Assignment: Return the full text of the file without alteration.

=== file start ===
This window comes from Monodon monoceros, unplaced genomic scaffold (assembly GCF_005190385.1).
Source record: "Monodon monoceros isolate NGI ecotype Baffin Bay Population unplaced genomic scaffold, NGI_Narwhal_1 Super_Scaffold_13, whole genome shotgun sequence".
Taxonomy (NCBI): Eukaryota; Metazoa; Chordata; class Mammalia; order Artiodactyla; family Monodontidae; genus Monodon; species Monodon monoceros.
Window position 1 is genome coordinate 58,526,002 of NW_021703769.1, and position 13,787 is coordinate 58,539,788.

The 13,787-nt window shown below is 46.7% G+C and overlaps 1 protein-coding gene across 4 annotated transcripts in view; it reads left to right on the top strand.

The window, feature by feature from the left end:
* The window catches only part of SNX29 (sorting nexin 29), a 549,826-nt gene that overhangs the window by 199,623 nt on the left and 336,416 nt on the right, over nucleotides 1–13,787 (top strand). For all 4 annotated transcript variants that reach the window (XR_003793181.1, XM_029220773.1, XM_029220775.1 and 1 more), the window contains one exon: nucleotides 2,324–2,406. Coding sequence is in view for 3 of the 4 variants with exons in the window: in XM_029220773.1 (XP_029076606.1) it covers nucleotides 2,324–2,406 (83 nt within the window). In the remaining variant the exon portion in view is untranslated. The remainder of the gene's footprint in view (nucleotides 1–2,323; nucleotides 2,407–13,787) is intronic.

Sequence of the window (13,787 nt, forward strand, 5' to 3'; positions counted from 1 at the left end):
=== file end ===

This window comes from Monodon monoceros, unplaced genomic scaffold (assembly GCF_005190385.1).
Source record: "Monodon monoceros isolate NGI ecotype Baffin Bay Population unplaced genomic scaffold, NGI_Narwhal_1 Super_Scaffold_13, whole genome shotgun sequence".
Taxonomy (NCBI): Eukaryota; Metazoa; Chordata; class Mammalia; order Artiodactyla; family Monodontidae; genus Monodon; species Monodon monoceros.
Window position 1 is genome coordinate 58,526,002 of NW_021703769.1, and position 13,787 is coordinate 58,539,788.

The 13,787-nt window shown below is 46.7% G+C and overlaps 1 protein-coding gene across 4 annotated transcripts in view; it reads left to right on the top strand.

The window, feature by feature from the left end:
* The window catches only part of SNX29 (sorting nexin 29), a 549,826-nt gene that overhangs the window by 199,623 nt on the left and 336,416 nt on the right, over nucleotides 1–13,787 (top strand). For all 4 annotated transcript variants that reach the window (XR_003793181.1, XM_029220773.1, XM_029220775.1 and 1 more), the window contains one exon: nucleotides 2,324–2,406. Coding sequence is in view for 3 of the 4 variants with exons in the window: in XM_029220773.1 (XP_029076606.1) it covers nucleotides 2,324–2,406 (83 nt within the window). In the remaining variant the exon portion in view is untranslated. The remainder of the gene's footprint in view (nucleotides 1–2,323; nucleotides 2,407–13,787) is intronic.

Sequence of the window (13,787 nt, forward strand, 5' to 3'; positions counted from 1 at the left end):